Immigrants who come to work and live in Russia must comply with its laws and respect its customs and traditions, including learning the language, President Vladimir Putin said on Monday.
Putin addressed the issue at a meeting of the Council for the Development of Civil Society and Human Rights, traditionally held in early December.
"We need to attract such labor resources that meet the interests of the Russian economy. This means that [these] people must be prepared from a linguistic, ethnocultural point of view. They must know our traditions and so on.Russia is opening schools in several countries of the former Soviet Union - part of the Commonwealth of Independent States (CIS) to assist with Russian language instruction and cultural events, the president informed the council.
"The interest of Russia and its citizens 'must be put first'. All immigrants and visitors also must comply with Russian laws. And, of course, we, as a civilized country, must also ensure their rights."
Moscow has withdrawn from several international human rights organizations because they have become "virtually controlled" by the West, demonstrating "political bias, hypocrisy, and open selectivity," Putin said in his opening remarks.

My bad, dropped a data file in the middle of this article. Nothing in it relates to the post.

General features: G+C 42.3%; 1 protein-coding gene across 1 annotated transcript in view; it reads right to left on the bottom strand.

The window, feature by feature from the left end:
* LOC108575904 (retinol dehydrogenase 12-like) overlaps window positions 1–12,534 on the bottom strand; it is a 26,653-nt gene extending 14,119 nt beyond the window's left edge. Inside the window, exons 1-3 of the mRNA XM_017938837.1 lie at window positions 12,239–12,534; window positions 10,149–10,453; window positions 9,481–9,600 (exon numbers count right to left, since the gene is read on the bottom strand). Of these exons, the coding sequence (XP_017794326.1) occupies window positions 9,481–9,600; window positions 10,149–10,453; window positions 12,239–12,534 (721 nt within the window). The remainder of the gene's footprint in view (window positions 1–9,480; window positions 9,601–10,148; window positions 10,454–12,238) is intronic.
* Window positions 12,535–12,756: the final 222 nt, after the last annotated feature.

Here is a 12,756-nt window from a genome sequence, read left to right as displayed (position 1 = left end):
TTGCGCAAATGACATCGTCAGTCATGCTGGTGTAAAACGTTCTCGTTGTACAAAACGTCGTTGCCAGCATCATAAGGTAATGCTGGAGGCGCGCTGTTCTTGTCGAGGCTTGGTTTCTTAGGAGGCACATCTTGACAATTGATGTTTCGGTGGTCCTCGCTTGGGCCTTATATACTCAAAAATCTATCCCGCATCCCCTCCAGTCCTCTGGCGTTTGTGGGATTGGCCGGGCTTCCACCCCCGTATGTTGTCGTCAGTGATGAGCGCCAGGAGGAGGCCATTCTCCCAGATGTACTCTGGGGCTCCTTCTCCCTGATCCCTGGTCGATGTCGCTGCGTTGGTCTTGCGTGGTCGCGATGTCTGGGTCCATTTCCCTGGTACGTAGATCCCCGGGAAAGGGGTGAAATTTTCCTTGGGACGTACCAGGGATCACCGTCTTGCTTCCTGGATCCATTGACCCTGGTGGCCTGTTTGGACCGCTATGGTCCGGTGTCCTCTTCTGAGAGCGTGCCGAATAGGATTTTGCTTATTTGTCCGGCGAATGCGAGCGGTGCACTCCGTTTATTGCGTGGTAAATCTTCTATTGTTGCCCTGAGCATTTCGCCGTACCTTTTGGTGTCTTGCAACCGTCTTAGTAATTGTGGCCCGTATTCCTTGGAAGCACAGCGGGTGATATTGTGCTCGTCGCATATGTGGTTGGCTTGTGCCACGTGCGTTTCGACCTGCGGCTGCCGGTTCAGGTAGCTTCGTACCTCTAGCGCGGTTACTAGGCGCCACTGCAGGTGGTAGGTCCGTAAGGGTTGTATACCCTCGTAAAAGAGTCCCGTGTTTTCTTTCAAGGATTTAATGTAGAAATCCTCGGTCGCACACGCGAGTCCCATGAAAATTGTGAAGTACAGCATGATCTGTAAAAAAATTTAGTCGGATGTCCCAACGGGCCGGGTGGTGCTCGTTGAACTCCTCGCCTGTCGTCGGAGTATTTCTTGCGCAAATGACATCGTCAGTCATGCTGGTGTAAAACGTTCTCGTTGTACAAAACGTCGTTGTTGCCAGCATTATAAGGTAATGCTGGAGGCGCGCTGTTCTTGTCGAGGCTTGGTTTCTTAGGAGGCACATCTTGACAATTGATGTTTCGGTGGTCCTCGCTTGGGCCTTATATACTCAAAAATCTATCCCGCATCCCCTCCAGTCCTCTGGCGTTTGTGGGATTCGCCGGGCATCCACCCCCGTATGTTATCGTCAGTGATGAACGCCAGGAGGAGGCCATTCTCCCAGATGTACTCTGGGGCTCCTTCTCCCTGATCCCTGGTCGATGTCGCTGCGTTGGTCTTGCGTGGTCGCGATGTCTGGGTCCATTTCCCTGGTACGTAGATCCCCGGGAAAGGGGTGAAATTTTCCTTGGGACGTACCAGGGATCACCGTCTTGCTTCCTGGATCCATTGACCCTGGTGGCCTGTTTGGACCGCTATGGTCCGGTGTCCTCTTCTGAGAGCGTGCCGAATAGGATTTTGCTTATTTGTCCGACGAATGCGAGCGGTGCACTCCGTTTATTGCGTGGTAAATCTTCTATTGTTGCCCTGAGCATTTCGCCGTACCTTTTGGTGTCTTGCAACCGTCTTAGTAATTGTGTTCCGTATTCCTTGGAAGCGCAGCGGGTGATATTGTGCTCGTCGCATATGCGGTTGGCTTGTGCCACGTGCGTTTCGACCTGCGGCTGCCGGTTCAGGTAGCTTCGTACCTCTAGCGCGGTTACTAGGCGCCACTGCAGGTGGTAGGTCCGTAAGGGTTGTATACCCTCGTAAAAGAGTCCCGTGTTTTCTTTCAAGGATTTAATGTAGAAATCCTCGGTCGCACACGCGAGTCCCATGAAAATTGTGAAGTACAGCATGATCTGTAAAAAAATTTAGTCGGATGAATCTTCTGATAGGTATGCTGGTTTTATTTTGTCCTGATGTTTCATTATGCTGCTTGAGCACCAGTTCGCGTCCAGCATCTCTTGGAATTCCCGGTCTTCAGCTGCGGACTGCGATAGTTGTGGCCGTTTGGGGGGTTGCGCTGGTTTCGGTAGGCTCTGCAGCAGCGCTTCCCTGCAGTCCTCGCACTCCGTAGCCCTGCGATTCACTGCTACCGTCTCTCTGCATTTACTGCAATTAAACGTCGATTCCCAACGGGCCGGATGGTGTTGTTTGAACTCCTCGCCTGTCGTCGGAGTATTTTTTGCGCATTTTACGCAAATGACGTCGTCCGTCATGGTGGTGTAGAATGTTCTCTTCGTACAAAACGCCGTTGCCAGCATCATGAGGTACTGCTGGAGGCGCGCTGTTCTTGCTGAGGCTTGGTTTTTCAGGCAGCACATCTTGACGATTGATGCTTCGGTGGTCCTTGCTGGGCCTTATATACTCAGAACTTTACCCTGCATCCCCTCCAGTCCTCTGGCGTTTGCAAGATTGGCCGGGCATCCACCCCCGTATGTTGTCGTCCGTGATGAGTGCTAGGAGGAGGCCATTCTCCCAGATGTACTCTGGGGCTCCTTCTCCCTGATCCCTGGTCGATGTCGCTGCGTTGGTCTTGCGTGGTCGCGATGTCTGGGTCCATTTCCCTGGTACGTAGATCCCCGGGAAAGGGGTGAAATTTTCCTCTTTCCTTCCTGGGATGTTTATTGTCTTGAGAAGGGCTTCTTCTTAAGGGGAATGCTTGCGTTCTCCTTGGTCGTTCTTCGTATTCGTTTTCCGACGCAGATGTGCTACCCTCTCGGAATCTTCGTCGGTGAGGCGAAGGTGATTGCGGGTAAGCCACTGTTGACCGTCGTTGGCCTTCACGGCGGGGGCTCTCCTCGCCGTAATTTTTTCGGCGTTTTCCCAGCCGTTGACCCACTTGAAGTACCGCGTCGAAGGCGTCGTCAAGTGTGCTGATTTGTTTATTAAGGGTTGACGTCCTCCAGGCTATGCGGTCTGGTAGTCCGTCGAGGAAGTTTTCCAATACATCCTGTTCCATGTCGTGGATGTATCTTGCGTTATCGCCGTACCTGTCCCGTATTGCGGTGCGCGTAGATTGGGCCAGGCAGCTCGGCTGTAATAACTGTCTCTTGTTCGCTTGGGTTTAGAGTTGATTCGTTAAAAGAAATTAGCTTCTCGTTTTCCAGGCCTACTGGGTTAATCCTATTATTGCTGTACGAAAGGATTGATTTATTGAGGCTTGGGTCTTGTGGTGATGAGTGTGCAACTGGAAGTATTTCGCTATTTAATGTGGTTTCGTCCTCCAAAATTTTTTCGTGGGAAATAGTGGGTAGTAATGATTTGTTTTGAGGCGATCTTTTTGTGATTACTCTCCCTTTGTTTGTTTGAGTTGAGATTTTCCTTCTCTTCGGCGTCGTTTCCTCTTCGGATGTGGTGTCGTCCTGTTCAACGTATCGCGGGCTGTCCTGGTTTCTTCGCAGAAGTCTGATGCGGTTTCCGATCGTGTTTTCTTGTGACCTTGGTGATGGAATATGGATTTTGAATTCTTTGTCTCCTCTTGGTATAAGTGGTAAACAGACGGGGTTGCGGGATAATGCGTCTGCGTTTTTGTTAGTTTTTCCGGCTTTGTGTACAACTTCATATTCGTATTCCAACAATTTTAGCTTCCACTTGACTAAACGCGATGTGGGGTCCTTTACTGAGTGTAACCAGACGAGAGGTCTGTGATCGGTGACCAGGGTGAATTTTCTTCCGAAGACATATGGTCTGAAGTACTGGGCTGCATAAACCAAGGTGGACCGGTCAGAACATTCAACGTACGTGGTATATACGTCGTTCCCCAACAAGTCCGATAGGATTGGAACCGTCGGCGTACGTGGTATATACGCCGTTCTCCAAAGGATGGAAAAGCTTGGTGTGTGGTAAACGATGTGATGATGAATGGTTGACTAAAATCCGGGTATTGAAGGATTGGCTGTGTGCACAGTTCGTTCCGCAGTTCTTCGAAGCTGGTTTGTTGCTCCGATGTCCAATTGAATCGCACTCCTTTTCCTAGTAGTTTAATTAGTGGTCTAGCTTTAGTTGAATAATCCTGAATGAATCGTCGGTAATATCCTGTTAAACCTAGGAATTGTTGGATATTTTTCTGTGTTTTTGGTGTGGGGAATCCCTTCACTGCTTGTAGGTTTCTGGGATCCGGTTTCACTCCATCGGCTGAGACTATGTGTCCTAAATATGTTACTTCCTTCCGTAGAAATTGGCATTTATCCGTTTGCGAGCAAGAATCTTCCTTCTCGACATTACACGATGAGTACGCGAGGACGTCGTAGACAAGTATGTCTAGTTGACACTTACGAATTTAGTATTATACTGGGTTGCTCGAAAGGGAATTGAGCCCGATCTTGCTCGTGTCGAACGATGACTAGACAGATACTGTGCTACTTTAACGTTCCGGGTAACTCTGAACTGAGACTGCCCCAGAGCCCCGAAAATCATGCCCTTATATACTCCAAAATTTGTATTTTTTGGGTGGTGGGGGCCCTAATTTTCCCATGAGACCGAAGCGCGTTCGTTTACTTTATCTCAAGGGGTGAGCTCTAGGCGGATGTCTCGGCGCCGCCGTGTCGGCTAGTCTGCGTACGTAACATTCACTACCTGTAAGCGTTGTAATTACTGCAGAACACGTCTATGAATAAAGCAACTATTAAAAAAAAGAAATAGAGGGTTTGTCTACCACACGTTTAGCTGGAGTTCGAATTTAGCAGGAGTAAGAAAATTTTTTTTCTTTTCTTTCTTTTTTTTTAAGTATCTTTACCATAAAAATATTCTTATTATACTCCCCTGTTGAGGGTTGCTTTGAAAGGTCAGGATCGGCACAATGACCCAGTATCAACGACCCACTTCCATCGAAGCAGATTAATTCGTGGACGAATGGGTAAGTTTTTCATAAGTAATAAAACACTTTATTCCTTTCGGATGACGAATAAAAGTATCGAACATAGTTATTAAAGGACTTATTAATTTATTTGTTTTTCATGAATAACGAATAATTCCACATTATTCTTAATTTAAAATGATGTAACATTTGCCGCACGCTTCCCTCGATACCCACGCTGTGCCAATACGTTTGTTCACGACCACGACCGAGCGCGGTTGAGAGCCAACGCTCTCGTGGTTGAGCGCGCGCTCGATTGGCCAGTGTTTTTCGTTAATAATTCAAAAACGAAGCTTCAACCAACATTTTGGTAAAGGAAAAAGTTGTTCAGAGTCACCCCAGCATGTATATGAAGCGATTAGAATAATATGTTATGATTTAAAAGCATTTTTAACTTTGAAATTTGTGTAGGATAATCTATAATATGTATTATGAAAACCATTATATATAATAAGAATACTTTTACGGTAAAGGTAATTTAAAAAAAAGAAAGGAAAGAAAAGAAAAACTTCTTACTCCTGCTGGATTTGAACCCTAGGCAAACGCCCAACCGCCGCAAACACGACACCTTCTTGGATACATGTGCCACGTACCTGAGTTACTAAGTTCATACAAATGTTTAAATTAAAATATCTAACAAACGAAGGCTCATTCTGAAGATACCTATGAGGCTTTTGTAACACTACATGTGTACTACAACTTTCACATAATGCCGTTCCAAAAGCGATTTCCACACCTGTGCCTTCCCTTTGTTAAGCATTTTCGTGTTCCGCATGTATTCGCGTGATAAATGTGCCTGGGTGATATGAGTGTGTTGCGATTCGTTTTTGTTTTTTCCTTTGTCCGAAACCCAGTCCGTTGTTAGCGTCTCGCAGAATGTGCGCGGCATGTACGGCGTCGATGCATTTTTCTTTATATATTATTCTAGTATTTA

For eight years, these organizations have looked away and have done nothing when confronted with "flagrant violations" by Ukraine against the residents of Donbass, he noted. Not only did they "not notice" the violations happening, but they also encouraged Russophobia and even supported countries "racing to take first place in the shameful competition" of hating Russia the most.
"Moscow is fully committed to the principles of the Universal Declaration of Human Rights and is ready to cooperate with all interested countries and partners to find solutions to form an effective, fair, equal system for ensuring human rights for all."